Game of Drones: Dominican Republic using drones on its border to stop illegal immigration from Haiti.
A drone squadron operated by the Dominican Republic Army began operating along the border between this country and Haiti to detect and stop the flow of illegal immigrants and contraband. The Minister of Defense, Rubén Paulino, explained that it is "a great reinforcement of the border" that includes the use of helicopters, the installation of new surveillance cameras and the deployment of 900 soldiers and policemen. Paulino put the new operation into operation at the border post between Dajabón, 300kilometers northwest of the capital, and the Haitian town of Ouanaminthe . The military, helicopters and drones will be deployed along the 391-kilometer border line. Navy boats will also monitor the coast near the border.
The operation had been announced by President Danilo Medina in his last government report at the end of February in response to the demands of different political sectors demanding more controls to prevent the constant clandestine flow of Haitian immigrants. According to a 2012 United Nations study, in the Dominican Republic there were about 500,000 Haitian immigrants living without a residence permit. The number has increased and some local political groups estimate that around one million people. During the second half of the twentieth century, thousands of Haitians were taken to work in the Dominican sugarcane fields, but in the last two decades the profile of immigration has diversified and immigrants work in construction in cities and tourist centers such as street vendors, gardeners and domestic employees. Through a program created in 2014 by the government, nearly 200,000 Haitian immigrants obtained a permit to work in the country, but the authorities have insisted that those who have not regularized their status should return to their territory.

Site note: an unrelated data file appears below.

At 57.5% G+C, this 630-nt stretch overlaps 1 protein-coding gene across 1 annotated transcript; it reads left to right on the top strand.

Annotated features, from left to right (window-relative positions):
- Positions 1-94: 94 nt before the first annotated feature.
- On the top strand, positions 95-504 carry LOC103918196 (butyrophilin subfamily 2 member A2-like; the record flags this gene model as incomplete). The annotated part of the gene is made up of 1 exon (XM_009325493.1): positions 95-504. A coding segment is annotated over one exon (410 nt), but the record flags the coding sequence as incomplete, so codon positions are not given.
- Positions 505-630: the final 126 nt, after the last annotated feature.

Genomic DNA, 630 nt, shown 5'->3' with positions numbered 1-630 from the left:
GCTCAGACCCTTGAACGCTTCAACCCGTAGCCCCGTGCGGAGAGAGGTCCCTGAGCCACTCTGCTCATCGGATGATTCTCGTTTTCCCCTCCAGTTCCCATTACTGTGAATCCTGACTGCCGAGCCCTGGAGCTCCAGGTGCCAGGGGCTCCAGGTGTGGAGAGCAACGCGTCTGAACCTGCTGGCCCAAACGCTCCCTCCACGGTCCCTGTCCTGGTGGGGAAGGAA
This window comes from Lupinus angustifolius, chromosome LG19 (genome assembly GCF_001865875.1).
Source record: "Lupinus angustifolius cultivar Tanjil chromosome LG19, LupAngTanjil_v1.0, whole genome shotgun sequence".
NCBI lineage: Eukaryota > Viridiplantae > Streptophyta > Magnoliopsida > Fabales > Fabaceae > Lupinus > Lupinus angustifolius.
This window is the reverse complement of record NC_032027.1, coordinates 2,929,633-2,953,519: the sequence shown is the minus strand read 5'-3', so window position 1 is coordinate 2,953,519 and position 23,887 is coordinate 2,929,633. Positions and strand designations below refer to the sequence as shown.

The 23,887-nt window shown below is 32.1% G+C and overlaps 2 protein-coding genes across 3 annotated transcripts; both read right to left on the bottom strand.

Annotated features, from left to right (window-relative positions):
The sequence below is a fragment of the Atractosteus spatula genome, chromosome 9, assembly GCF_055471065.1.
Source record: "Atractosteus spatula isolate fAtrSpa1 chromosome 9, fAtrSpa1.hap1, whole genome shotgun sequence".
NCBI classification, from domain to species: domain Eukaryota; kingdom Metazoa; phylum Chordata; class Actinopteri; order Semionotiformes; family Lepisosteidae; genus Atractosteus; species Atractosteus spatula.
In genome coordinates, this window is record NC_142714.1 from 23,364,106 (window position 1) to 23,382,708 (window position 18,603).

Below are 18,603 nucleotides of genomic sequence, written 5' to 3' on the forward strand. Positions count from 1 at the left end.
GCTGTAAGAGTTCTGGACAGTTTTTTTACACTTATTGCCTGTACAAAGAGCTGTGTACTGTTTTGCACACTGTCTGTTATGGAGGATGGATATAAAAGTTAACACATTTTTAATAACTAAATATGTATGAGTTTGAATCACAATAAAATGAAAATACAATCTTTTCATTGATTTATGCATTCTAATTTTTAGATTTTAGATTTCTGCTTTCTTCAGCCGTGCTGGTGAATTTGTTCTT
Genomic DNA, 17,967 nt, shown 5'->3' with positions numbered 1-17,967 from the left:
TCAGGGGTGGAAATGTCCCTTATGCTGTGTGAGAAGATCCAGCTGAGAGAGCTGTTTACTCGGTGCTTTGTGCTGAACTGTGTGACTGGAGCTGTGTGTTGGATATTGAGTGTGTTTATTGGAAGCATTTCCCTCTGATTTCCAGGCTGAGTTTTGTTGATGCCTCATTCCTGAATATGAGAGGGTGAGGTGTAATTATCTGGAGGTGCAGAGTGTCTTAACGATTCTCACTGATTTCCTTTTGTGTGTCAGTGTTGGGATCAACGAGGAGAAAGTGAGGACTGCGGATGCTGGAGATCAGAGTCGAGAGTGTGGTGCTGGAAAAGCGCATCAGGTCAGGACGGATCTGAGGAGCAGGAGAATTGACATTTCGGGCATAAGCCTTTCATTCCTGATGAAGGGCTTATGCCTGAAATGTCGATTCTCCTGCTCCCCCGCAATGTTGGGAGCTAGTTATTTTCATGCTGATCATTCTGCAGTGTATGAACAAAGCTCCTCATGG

The former deputy Vinicio Castillo, whose National Progressive Force party has insisted for years that there is a supposed invasion of Haitian immigrants, considered that in addition to increasing surveillance on the border, the government must build a wall along the boundary line. Castillo presented during his term in Congress, which concluded in 2016, a bill for the construction of said wall. Paulino, Minister of Defense, said that the military and police that will be included in border surveillance were trained in human rights issues to avoid mistreating immigrants during arrests and repatriations. President Medina had also explained that the strengthening of the border also seeks to put an end to the corruption that for decades has allowed the clandestine flow of people, as well as weapons and drugs.